0.048*

0.225

 Chase rate

−3.0

<0.001***

0.775

(b) 95% kernel area—observation level predictors

 Total length

0.039

<0.001***

na

(c) 50% kernel area—observation level predictors

 Total length

0.042

<0.001***

na

(d) Bite rates—site level predictors

 Piscivore biomass

−0.078

0.0087*

na

(e) 95% kernel area—site level predictors

 Herbivore biomass

−0.0049

0.0051**

0.941

 % cover food

−0.0047

0.26

0.059

(f) 50% kernel area—site level predictors

 Herbivore Biomass

−0.0038

0.021*

na

Metrics of space use are log transformed. Site level models are created using the site mean of the residual values from the observation level models

Fig. 3

Univariate plots of the relationships between site-level predictors and foraging behavior metrics. Foraging behavior metrics are represented as the residual value from the models including observation-level predictors. Mo’orea forereef sites are circles, Palmyra forereef sites are triangles, and Palmyra backreef sites are squares. Trend line indicates a significant relationship

Within-island models of bite rate and area use were directionally consistent with the full model that included all sites across both islands. In some cases, the relationships between predator biomass vs. bite rate, as well as herbivore biomass vs. areas used remained significant, but in other cases they did not. This is likely due to the fact that within-island analyses had reduced sample sizes as well as variation across sites compared to analyses that included all sites across both islands.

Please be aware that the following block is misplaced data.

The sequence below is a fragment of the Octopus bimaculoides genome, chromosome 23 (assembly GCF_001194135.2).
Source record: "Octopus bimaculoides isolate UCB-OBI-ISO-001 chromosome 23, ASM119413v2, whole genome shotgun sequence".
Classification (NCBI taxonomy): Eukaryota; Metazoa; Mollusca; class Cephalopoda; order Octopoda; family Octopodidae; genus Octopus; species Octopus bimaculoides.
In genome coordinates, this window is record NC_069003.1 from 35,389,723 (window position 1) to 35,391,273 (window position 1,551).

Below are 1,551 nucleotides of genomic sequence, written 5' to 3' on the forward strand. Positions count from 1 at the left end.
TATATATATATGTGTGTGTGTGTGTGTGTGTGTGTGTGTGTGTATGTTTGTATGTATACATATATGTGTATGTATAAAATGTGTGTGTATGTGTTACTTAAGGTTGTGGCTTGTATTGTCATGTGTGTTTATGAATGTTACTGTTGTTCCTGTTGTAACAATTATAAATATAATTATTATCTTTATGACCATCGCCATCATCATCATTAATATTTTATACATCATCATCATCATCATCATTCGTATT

Discussion

Both predation risk and competition for resources appear to play unique roles in structuring foraging behaviors in the parrotfish Chlorurus spilurus. We found evidence that feeding rates were affected by direct interference competition and chronic levels of predation risk, both of which reduced feeding rates. We hypothesize that this negative relationship between feeding rates and predator abundance is due to increased vigilance at sites where predators are present, as opposed to direct interruption of feeding due to predator avoidance (chronic vs. acute risk, sensu Madin et al. 2010b). Two observations support this hypothesis. First, we recorded extremely low rates of acute responses to predators by focal fish during behavioral observations, despite the fact that large predators are abundant at Palmyra and were frequently observed swimming in close proximity to our focal individuals. Second, in many hundreds of hours of diving and observations on the reefs at Palmyra, we very rarely observed any reaction of herbivorous fishes to the approach or presence of the majority of predators on those reefs, including sharks, snappers, groupers, and emperors. The exception to this is actively swimming jacks, which frequently elicit strong responses from smaller fishes.